5 Stocks that Are Cheaper Than They Were at the Market Bottom in 2009

It’s no big secret how most stocks have been devalued during the past three months. Debt worries in Europe, combined with sluggish economic data in the United States (including a pesky unemployment rate above 9%) have had investors heading for the exit.

Bargain-hunters everywhere have their eyes wide open looking for underpriced equities. What’s a little obscured, however, is the fact that some of the market‘s strongest names are back under their deep lows seen in March of 2009 — just before the market staged a 70% rally before stalling. Only this time, many of these companies are still quite profitable and are sporting dirt-cheap price-to-earnings (P/E) ratios. Investors looking for monster opportunities may want to start with these five ideas.

#-ad_banner-#1. Staples Inc. (Nasdaq: SPLS)
At less than $15 a share, office-supply retailer Staples Inc. is trading right around its lows from the March 2009 bottom. Things are significantly different this time, though. For starters, despite the pessimistic assumptions that drove Staples from $23 in early 2011 to the current price under $15, earnings are still on the rise. The company has earned $1.24 per share during the past four quarters, translating into a trailing P/E of about 12. With the exception of the plunge in September 2008, that’s as cheap as we’ve seen shares in more than a decade. And just to reiterate the important point, earnings are still growing and are expected to do so again in 2012.

2. Gilead Sciences Inc. (Nasdaq: GILD)
At about $41 per share, Gilead Sciences is about 10% below its low closing price of $45.43 from March of 2009, though it’s worth noting how this biotech name tends to trade independently of the market. Still, at a P/E of 12.3, Gilead’s shares are as cheap as they’ve been in years.

What’s interesting here is how the company managed to defy the skeptics for so long. Gilead Sciences shares didn’t go anywhere in 2009 and took a big hit in 2010, mostly on fears of new legislation and worries about patent expiration. Yet, earnings continued to increase, thanks to its very lucrative HIV drugs. Last quarter’s record per-share earnings of $0.93 translated into trailing 12-month earnings of $3.32 per share, which is almost a record as well. It may be a tad soon to worry about Gilead just yet. [Gilead is one stock David Sterman named as one of his favorite “forever stocks” in this article.]

3. The Bank of New York Mellon Corp. (NYSE: BK)

Banks haven’t exactly been the easiest stocks to own of late, but the market may be throwing out the baby with the bathwater. While Bank of America (NYSE: BAC) continues to struggle (and attract the spotlight because of it), other banks are back into a groove and turning a profit again. The Bank of New York Mellon is one of them. The regional bank is almost as profitable as it was in the heyday of late 2007 and early 2008, but shares are priced right around where they were in March of 2009. This is a stock you should look at more closely — the upside could be significant.

4. Hewlett-Packard Co. (NYSE: HPQ)
Yes, the personal computer giant is getting out of the PC business, leaving it only with printer, networking and service divisions. Given that the personal computer division was the biggest revenue generator last quarter, the announcement was not well-received –shares have plunged from $32 to lows under $22, which is well under the March of 2009 low price around $26.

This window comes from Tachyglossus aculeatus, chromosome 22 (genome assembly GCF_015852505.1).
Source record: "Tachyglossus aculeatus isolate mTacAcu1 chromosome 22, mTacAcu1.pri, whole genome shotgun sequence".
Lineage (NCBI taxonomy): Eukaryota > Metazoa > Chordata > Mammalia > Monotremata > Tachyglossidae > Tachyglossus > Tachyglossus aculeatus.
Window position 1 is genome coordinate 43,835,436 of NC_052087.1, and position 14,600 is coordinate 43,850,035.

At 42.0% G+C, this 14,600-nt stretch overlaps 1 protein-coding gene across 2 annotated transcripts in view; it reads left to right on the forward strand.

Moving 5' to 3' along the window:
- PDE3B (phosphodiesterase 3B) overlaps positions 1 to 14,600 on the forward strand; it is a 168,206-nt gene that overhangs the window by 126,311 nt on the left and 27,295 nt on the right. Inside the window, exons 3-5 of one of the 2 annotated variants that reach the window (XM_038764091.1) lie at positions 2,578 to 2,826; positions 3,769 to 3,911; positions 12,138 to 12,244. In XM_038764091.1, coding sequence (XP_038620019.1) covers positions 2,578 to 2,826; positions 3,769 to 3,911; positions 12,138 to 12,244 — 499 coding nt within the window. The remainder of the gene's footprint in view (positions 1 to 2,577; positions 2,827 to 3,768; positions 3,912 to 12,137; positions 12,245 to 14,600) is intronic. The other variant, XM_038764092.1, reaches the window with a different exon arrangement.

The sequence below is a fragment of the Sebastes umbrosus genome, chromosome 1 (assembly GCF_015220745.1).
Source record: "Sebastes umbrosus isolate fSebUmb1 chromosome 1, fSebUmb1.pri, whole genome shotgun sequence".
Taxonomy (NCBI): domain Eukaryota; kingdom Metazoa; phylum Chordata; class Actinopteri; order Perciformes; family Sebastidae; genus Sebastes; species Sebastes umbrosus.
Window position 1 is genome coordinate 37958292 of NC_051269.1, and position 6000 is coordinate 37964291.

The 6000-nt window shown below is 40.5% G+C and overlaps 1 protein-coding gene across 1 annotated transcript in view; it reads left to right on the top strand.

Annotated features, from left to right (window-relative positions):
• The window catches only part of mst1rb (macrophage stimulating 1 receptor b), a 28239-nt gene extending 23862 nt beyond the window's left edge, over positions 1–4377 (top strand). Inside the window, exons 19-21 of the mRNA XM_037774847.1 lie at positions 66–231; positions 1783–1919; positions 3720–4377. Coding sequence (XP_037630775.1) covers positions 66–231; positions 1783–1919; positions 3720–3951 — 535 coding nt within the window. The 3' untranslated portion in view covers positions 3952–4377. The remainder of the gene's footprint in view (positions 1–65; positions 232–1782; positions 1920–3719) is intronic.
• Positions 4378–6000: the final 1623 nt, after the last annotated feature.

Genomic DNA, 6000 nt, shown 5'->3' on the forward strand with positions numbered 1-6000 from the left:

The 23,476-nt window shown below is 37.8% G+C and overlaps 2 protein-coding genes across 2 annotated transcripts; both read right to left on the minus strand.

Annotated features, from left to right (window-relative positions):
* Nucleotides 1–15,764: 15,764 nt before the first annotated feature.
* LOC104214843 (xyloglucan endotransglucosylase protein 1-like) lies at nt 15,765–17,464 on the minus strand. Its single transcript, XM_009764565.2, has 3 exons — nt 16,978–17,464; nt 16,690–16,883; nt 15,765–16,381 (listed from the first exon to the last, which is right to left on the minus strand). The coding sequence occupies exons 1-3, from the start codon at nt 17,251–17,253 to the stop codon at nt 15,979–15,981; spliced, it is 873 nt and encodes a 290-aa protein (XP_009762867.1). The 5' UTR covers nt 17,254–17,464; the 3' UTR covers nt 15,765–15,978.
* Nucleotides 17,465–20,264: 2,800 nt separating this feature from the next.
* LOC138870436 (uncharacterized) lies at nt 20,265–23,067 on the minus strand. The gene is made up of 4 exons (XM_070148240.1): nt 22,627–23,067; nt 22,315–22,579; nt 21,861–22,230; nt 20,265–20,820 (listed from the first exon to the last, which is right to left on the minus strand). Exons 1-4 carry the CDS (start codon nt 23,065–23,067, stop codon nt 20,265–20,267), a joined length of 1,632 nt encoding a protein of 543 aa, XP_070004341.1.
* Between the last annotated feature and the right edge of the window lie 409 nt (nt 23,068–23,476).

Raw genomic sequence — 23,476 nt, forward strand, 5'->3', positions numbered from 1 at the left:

While the selloff makes sense on the surface, this is a case where the market may have overreacted, not realizing there’s a flipside to this coin. The PC business was a very low-margin operation, and the top and bottom lines for it have been struggling for a while. Moreover, with a P/E of only 6.3, the impact of the pending spinoff has been more than priced in.

5. Best Buy Co. Inc. (NYSE: BBY)

Finally, though it’s been riddled by red flags, Best Buy may finally be at a point where there’s no room left to price in more bad news. The electronics retailer has already suggested holiday hiring will be modest this year, hinting at a modest expectation for holiday traffic. It’s also considering the closure of a few stores in the U.K., and has opted to sell its Napster music service as well. While the refocusing should ultimately be a healthy move, it’s the “in-the-meantime” revenue adjustment that has pulled the stock from the $44 area late last year to the current price of about $25.

At a trailing P/E of about 8 and a forward-looking P/E (2012) of about 7, enough is enough already. Best Buy isn’t going out of business; it’s just optimizing its operation.

Risks to Consider: Bottom fishing with stocks is a little like trying to catch a falling knife — sometimes you can get cut if you’re not careful. The fact of the matter is, though, these stocks have been excessively beaten down. But this doesn’t mean the market can’t choose to push them lower. On the other hand…

Action to take–> As difficult as it is to buy into a stock while it’s falling, just bear in mind stocks were plunging in the first half of March in 2009 as well, and that was the best entry point to buy stocks of the past three years. The market rallied nearly 70% off of that low, barely looking back as it was doing so. In fact, it didn’t look back at all until four months later, after a 25% rally was under its belt. Sometimes you just have to take the plunge and any of these stocks could be worth taking the plunge on.